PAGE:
Denmark Street and regeneration: slow death or triumphant rebirth?

I have a smallish piece in the current issue of Uncut about the changes about to strike Denmark Street, known to Londoners as Tin Pan Alley and historically one of the most important streets in London for the music industry. It began as a place where sheet music was sold and soon attracted other aspects of the industry: publishers, managers, songwriters, shops selling instruments, studios. Its importance was such that both NME and Melody Maker started here, while in the 70s it was home to Hipgnosis, the design studio responsible for many of Pink Floyd and Led Zeppelin’s album covers.

The street’s heyday was the 1960s however, when musicians would shop for guitars in between visiting managers and publishers or recording in one of the studios, Regent Sound or Central Sound. The Rolling Stones and The Kinks came here, so did Donovan and Jimmy Page, Eric Clapton and Elton John, Jimi Hendrix and Jeff Beck. A popular dive was La Giocondo, a cafe/bar in which most members of the nascent R&B revolution visited at some point or other – David Bowie was said to practically live there.


In later years, the street declined in importance – although when Malcolm McLaren was looking for a rehearsal space for the Sex Pistols he was delighted to find room in Denmark Street, installing his upstarts in the heart of the traditional music industry like Greek soldiers inside the Trojan Horse. It was a pretty squalid space, but handy for Soho. Graffiti from their stay was recently rediscovered inside a cupboard.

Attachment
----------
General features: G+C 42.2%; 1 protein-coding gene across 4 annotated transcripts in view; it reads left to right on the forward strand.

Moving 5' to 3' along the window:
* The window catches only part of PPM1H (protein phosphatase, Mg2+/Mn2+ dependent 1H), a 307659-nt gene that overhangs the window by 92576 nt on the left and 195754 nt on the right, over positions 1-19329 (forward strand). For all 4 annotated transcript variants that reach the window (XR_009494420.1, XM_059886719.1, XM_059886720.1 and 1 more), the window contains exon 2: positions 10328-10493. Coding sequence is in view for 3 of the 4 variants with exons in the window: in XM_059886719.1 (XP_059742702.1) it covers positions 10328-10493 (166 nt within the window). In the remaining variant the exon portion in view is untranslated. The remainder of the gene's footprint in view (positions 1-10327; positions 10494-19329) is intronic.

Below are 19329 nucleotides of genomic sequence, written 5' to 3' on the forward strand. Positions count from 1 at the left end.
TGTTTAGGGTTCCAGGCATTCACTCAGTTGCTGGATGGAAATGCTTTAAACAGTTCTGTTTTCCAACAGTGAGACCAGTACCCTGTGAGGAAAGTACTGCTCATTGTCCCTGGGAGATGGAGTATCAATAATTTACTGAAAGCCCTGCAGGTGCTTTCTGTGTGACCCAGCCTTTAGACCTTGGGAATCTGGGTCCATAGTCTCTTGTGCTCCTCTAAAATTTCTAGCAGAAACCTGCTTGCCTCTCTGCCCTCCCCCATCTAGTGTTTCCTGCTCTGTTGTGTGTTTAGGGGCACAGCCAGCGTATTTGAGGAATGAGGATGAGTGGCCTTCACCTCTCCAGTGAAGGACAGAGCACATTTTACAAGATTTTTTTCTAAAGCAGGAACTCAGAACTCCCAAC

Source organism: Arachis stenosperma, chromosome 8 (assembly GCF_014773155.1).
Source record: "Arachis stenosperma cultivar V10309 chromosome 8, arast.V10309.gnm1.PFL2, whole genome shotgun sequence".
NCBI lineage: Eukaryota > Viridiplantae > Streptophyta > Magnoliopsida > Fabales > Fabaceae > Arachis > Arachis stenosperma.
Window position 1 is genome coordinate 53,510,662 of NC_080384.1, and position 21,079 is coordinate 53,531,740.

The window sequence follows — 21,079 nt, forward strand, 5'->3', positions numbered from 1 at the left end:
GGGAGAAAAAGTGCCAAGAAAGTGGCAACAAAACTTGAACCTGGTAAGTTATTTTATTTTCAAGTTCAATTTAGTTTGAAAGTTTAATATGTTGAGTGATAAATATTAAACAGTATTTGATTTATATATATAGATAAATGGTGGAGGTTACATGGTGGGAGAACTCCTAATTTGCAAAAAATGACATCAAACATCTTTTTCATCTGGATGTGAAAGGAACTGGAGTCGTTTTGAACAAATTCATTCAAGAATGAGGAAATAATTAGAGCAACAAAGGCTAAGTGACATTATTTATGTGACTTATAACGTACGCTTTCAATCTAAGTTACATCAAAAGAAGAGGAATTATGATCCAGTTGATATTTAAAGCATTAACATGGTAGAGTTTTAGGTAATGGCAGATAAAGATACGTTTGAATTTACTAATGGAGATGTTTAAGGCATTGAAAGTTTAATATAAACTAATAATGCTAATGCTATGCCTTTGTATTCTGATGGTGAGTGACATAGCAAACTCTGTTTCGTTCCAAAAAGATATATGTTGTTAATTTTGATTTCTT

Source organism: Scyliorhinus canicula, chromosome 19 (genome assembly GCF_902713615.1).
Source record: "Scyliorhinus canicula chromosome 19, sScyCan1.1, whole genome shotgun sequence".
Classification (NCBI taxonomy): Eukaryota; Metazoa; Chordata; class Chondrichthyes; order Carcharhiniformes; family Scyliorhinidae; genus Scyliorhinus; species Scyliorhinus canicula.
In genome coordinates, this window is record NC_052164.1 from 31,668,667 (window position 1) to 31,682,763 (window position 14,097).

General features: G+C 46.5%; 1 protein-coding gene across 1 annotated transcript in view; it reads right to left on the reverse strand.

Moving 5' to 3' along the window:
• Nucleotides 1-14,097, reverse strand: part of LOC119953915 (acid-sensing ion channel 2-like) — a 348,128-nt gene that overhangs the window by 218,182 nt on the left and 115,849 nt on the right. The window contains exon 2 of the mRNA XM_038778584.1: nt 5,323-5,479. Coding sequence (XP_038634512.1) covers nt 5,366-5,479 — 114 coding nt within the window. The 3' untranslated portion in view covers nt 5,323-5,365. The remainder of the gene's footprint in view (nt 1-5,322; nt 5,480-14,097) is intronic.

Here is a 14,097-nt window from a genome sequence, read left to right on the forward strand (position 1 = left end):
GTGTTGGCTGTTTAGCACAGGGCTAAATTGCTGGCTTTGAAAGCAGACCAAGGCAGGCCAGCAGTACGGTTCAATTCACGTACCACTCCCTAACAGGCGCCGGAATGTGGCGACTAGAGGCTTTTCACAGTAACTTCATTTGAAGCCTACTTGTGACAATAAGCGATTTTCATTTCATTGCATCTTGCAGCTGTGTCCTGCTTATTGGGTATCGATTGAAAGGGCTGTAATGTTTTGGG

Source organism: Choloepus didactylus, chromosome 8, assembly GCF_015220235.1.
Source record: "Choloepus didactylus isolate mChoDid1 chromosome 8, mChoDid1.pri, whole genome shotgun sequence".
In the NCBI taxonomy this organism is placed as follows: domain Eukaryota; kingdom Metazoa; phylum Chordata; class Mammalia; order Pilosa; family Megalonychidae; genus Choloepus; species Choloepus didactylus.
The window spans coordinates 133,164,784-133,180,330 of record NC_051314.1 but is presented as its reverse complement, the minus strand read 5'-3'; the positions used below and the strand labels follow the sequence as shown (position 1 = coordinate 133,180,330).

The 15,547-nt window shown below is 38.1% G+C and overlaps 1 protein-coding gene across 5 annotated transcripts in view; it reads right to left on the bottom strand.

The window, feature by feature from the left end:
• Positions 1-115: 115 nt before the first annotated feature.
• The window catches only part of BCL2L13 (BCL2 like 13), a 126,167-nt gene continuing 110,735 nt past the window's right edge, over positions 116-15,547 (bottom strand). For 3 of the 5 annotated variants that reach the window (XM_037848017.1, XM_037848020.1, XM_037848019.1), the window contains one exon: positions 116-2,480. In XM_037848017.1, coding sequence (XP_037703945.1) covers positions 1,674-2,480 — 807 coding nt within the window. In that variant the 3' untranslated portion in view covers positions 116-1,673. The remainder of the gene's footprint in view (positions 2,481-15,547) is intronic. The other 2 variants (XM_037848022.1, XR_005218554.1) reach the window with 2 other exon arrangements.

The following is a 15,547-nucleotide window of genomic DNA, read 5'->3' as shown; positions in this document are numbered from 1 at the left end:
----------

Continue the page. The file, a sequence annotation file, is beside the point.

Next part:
The street continues to have a music association, mainly in the form of its many instrument shops but also through the 12 Bar Club. How long it can retain that heritage in the face of the rapacious demands of the London property market combined with the way we play and consume music, remains to be seen.

Denmark Street is located in St Giles, one of the last untameable parts of central London. This was the location of Hogarth’s splenetic Gin Lane and would later be one of Victorian London’s biggest rookeries. It remained a troubled place throughout the 20th century, a centre of homelessness through which you would regularly see zombie armies of smackheads marching in bedraggled fashion in search of a score. To some, like Owen Hatherley or Robert Elms, its shabbiness is appealing, and I certainly enjoy its timewarp feel.


But that is over. The accursed Centre Point, one of the most soulless pieces of architecture in London, is being developed into luxury flats, while nearby is Renzo Piano’s lurid Central St Giles development – that’s those blocks painted in hideous Balamory primary colours. The driver here is the new Crossrail station at Tottenham Court Road, which has released a flood of development money into the area, washing clean the grime of history. London is now getting too big, too rich, to allow anomalies like St Giles to continue to exist.

The important scheme in terms of Tin Pan Alley is by Consolidated Development. They are building a mixed-use block on St Giles High Street with the slightly bizarre title of the OuterNet. It promises, among other things, to revolutionise the way we shop. This development will back on to Denmark Place – the alley just north of Denmark Street – resulting in the destruction of some buildings there, as well as one building on the north side of Denmark Street itself. This is to create pedestrian access for the huge flows of people expected to use the new Crossrail station.

At the same time, and starting later this year, properties along the south side of Denmark Street will be refurbished following those on the north. That includes the 12 Bar, which is, I was told, close to collapse. Campaigners fear this will spell the end of Denmark Street as we know it, with rents rising and traditional retailers – the ones selling drums and guitars – forced out. To stop this happening, they want to make Denmark Street a conservation area, limiting use for any incoming shops in the same way Hatton Garden is for jewellery.